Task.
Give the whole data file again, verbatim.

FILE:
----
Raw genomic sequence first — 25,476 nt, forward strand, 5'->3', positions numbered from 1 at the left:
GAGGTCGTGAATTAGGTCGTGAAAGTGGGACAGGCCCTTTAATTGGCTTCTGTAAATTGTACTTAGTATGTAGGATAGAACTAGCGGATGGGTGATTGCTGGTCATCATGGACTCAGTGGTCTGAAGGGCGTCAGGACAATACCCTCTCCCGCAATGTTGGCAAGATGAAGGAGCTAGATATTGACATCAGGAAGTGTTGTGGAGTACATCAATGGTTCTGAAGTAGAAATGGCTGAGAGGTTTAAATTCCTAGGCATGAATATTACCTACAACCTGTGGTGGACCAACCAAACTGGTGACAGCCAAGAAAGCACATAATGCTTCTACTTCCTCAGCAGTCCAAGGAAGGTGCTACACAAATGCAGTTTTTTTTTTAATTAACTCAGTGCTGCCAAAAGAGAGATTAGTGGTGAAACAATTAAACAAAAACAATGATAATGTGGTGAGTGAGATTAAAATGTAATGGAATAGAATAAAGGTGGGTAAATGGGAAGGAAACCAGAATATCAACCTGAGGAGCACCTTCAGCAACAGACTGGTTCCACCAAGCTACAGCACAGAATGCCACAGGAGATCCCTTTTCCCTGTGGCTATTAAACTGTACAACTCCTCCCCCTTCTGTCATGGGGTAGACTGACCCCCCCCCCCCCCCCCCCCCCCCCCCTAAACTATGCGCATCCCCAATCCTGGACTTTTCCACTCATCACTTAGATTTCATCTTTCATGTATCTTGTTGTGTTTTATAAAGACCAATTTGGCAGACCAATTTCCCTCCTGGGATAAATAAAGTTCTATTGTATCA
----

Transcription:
Raw genomic sequence first — 25,476 nt, forward strand, 5'->3', positions numbered from 1 at the left:
GAGGTCGTGAATTAGGTCGTGAAAGTGGGACAGGCCCTTTAATTGGCTTCTGTAAATTGTACTTAGTATGTAGGATAGAACTAGCGGATGGGTGATTGCTGGTCATCATGGACTCAGTGGTCTGAAGGGCGTCAGGACAATACCCTCTCCCGCAATGTTGGCAAGATGAAGGAGCTAGATATTGACATCAGGAAGTGTTGTGGAGTACATCAATGGTTCTGAAGTAGAAATGGCTGAGAGGTTTAAATTCCTAGGCATGAATATTACCTACAACCTGTGGTGGACCAACCAAACTGGTGACAGCCAAGAAAGCACATAATGCTTCTACTTCCTCAGCAGTCCAAGGAAGGTGCTACACAAATGCAGTTTTTTTTTTAATTAACTCAGTGCTGCCAAAAGAGAGATTAGTGGTGAAACAATTAAACAAAAACAATGATAATGTGGTGAGTGAGATTAAAATGTAATGGAATAGAATAAAGGTGGGTAAATGGGAAGGAAACCAGAATATCAACCTGAGGAGCACCTTCAGCAACAGACTGGTTCCACCAAGCTACAGCACAGAATGCCACAGGAGATCCCTTTTCCCTGTGGCTATTAAACTGTACAACTCCTCCCCCTTCTGTCATGGGGTAGACTGACCCCCCCCCCCCCCCCCCCCCCCCCCCTAAACTATGCGCATCCCCAATCCTGGACTTTTCCACTCATCACTTAGATTTCATCTTTCATGTATCTTGTTGTGTTTTATAAAGACCAATTTGGCAGACCAATTTCCCTCCTGGGATAAATAAAGTTCTATTGTATCA